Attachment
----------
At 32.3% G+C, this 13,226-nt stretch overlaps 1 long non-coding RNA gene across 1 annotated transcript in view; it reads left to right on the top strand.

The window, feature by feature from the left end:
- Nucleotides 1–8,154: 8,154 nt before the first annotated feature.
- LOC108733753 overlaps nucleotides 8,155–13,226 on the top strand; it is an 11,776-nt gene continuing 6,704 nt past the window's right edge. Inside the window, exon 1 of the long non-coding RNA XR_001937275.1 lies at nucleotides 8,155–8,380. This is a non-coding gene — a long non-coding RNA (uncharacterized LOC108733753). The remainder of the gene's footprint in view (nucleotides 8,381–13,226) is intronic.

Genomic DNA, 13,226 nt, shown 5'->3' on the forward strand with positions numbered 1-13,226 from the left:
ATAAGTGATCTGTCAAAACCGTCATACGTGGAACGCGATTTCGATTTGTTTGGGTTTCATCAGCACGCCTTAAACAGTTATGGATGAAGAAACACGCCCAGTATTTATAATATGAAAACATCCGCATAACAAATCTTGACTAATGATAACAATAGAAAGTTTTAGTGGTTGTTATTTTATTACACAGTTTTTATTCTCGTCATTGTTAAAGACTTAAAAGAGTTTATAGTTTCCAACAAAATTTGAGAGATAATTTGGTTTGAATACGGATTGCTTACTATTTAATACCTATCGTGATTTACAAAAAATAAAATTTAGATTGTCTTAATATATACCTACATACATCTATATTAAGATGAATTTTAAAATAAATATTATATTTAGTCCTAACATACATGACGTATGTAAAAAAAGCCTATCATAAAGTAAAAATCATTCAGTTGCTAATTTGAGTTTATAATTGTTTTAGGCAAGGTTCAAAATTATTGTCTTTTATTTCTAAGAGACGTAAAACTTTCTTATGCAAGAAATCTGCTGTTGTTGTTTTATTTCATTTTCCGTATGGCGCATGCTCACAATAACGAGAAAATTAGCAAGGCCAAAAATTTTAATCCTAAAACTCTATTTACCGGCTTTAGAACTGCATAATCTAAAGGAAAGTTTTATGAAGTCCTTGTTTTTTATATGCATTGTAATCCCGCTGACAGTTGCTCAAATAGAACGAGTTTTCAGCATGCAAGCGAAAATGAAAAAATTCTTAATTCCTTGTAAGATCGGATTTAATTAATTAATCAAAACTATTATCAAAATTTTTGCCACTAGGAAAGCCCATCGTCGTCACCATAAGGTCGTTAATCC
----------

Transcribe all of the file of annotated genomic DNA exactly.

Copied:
At 32.3% G+C, this 13,226-nt stretch overlaps 1 long non-coding RNA gene across 1 annotated transcript in view; it reads left to right on the top strand.

The window, feature by feature from the left end:
- Nucleotides 1–8,154: 8,154 nt before the first annotated feature.
- LOC108733753 overlaps nucleotides 8,155–13,226 on the top strand; it is an 11,776-nt gene continuing 6,704 nt past the window's right edge. Inside the window, exon 1 of the long non-coding RNA XR_001937275.1 lies at nucleotides 8,155–8,380. This is a non-coding gene — a long non-coding RNA (uncharacterized LOC108733753). The remainder of the gene's footprint in view (nucleotides 8,381–13,226) is intronic.

Genomic DNA, 13,226 nt, shown 5'->3' on the forward strand with positions numbered 1-13,226 from the left:
ATAAGTGATCTGTCAAAACCGTCATACGTGGAACGCGATTTCGATTTGTTTGGGTTTCATCAGCACGCCTTAAACAGTTATGGATGAAGAAACACGCCCAGTATTTATAATATGAAAACATCCGCATAACAAATCTTGACTAATGATAACAATAGAAAGTTTTAGTGGTTGTTATTTTATTACACAGTTTTTATTCTCGTCATTGTTAAAGACTTAAAAGAGTTTATAGTTTCCAACAAAATTTGAGAGATAATTTGGTTTGAATACGGATTGCTTACTATTTAATACCTATCGTGATTTACAAAAAATAAAATTTAGATTGTCTTAATATATACCTACATACATCTATATTAAGATGAATTTTAAAATAAATATTATATTTAGTCCTAACATACATGACGTATGTAAAAAAAGCCTATCATAAAGTAAAAATCATTCAGTTGCTAATTTGAGTTTATAATTGTTTTAGGCAAGGTTCAAAATTATTGTCTTTTATTTCTAAGAGACGTAAAACTTTCTTATGCAAGAAATCTGCTGTTGTTGTTTTATTTCATTTTCCGTATGGCGCATGCTCACAATAACGAGAAAATTAGCAAGGCCAAAAATTTTAATCCTAAAACTCTATTTACCGGCTTTAGAACTGCATAATCTAAAGGAAAGTTTTATGAAGTCCTTGTTTTTTATATGCATTGTAATCCCGCTGACAGTTGCTCAAATAGAACGAGTTTTCAGCATGCAAGCGAAAATGAAAAAATTCTTAATTCCTTGTAAGATCGGATTTAATTAATTAATCAAAACTATTATCAAAATTTTTGCCACTAGGAAAGCCCATCGTCGTCACCATAAGGTCGTTAATCC